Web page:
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Orange Squeezed in Sweden

Orange Sverige AB is the latest operator to come down with a case of the slows. On Tuesday, it asked the Swedish regulator to give it three years breathing space on meeting 3G network rollout demands. Orange is tight-lipped on what is actually causing the squeeze, but the regulator's office is a little more forthcoming.

The regulator's spokesman says that Orange had made two main requests. It wants to prolong the rollout until the end of 2006, rather than 2003, and would like the minimum coverage requirement at that time to be reduced to 8.3 million, down from 8.8 million. 8.8 million Swedes is pretty much the whole population. In point of fact, if an operator were to dispense with pesky, lilla details like country-wide mobility, base stations on just 25 percent of the geographical area would give blanket coverage.

The reasons behind Orange's requests run the whole gamut: It has problems with getting base-station permits; it is faced with a poorly functioning market for roaming; it has to grapple with equipment manufacturers that cannot meet timetables set up during the licensing process; it sees low demand for data services; and, last but not least, the sharp turnaround in the financial markets is not making life easy either.

Which doesn't really leave out much, apart from the handset.

However, an Orange spokesman says the company is “committed to a presence in Scandinavia, in both Denmark and Sweden." So, apparently, no pullout. He also adds that "there is no cut in capex, it is full steam ahead" and that "Orange is focused on delivering a robust network."

The regulator's office says it’s "still too early to tell" whether Orange's requests would fall or deaf ears or no. However, there are some precedents for lightening the regulatory burden. The Swiss, Spanish, and Portuguese regulators have already obliged operators in their regions, at least in part. The Swiss said that their decision to eliminate the demand for coverage of 20 percent of the population by the end of 2002 was prompted by a desire to avoid "disappointing experiences, like the those seen at the introduction of WAP."

Part of the decision in Sweden – whether the terms will be changed or not – is bound to hinge on the response of those companies that were not awarded a license. One of these just happens to be the incumbent, Telia AB, which is 70.6 percent owned by the Swedish state.

When the Swedish UMTS licenses were awarded by “beauty contest” in December 2002, Telia was deemed too shy of technical charms to even get to the second round. Quite a humiliation. But Telia didn't take it to heart. It quickly shacked up with one of the license winners, Tele2 AB, to jointly build a 3G network and offer services.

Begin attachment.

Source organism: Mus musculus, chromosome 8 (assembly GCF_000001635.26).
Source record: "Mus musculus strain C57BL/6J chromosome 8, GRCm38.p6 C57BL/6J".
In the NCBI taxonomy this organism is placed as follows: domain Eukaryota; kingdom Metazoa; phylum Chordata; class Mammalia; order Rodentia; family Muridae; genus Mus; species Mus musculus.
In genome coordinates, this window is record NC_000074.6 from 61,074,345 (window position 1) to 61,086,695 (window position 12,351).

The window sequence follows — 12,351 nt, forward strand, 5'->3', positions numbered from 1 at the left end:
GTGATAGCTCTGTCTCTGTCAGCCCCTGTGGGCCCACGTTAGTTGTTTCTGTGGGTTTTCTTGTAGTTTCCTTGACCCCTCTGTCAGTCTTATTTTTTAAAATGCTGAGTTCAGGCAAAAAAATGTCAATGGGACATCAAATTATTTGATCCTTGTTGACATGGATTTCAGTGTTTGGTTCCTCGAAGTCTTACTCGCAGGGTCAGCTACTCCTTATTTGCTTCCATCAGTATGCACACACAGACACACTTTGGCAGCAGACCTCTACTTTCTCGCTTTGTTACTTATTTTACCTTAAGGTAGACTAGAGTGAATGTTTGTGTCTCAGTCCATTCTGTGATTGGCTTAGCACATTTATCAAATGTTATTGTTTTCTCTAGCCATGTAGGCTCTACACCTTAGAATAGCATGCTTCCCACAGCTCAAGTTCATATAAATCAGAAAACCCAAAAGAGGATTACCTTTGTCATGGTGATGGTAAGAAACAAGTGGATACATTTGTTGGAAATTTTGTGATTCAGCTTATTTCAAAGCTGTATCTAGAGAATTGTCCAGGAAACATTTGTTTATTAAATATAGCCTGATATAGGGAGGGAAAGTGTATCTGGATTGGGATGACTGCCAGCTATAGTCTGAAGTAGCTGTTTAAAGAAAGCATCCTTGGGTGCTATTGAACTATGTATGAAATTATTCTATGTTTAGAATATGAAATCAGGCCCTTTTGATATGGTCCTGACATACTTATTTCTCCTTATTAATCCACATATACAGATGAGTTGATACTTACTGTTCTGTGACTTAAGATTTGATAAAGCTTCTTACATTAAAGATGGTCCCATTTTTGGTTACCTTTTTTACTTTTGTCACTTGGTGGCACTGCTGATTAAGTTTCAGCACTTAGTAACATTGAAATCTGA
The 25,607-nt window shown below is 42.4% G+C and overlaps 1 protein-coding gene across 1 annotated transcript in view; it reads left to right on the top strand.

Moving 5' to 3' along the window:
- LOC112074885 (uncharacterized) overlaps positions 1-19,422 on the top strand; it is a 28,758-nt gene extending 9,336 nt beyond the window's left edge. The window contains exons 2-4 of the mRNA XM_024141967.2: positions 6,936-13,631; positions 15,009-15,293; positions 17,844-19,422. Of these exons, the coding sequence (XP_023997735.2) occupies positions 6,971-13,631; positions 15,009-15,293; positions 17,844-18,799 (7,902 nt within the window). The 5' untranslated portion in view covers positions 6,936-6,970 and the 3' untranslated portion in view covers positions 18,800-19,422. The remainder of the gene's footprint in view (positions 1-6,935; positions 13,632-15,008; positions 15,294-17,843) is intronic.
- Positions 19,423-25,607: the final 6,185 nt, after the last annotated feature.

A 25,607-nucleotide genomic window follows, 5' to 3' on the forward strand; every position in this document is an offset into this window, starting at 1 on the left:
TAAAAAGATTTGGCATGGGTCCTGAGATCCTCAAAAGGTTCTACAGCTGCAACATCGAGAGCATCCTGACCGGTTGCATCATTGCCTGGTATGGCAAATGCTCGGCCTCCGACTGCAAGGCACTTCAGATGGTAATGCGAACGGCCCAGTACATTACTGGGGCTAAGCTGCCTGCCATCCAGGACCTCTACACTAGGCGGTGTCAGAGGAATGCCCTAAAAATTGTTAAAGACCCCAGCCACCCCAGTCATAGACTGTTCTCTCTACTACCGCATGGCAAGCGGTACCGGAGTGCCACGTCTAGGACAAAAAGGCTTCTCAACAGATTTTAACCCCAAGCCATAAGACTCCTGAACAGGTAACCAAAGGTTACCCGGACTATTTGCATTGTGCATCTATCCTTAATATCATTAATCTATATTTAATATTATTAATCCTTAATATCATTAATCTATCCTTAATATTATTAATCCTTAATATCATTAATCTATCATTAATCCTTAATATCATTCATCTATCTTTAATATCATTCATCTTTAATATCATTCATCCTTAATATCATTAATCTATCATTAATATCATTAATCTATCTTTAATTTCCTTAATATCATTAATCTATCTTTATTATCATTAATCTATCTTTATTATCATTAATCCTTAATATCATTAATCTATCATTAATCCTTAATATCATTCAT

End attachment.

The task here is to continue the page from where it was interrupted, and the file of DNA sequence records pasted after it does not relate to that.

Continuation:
How it would respond to seeing the goalposts moved for competitors is not clear. However, its current response to competition itself is not quite so mysterious.

The two greenfield operators in Sweden, Orange and Hi3G Access AB, are partnering with Vodafone Group plc (NYSE: VOD) in the buildout of a rural Swedish network. This will cover 70 percent of the geographical area, and appears to be coming along nicely – at least Hi3G still expects to meet the regulator's demands, according to its spokesman.

However, in Stockholm, Gothenburg, Malmö, and Karlskrona – the major towns – Orange is going it alone. The Swedes are quite laid-back when it comes to network infrastructure sharing. The regulator's note on the matter states: "The authority can see no reason to limit the opportunities for joint use and joint localization of the various resources," going on to add that infrastructure such as masts, buildings, or cabling for power up to the base station can all be shared.

The question, then, has got to be: With permits so hard to come by, why is Orange not sharing sites in the towns?

Of course, Telia already has lots of nice base station sites, and it does offer antennae space to its competitors. However, according to the spokesman at Hi3G, the price is such that, taken over three years, building a mast would be cheaper than leasing space on Telia's equipment.

All this rather suggests that Telia is not giving too much ground in Sweden – just as Deutsche Telekom AG (NYSE: DT) is not shifting in Germany, and British Telecom (BT) (NYSE: BTY) bitterly defends its home turf.

Simon Surtees, an analyst at Bear Stearns International Ltd. in London points out that "the likelihood that two greenfield operators could thrive in a relatively small and mature market such as Sweden is slim indeed." Penetration in Sweden hovers around 82 percent, with a total population of around 8.9 million. So, even mopping up every last low-margin customer wouldn't make for much of a business case.

That said, Surtees thinks the news about the request to the regulator is “mildly positive" because it marks "the new realism among European telecoms groups towards next-generation wireless services."

Currently, Telia has 3.3 million GSM customers in Sweden, which represented 18.4 percent of its overall net sales in the first half of 2002. Neither Tele2 nor Telia have returned requests for comment on the progress of their own UMTS rollout.

— Ouida Taaffe, special to Unstrung
http://www.unstrung.com
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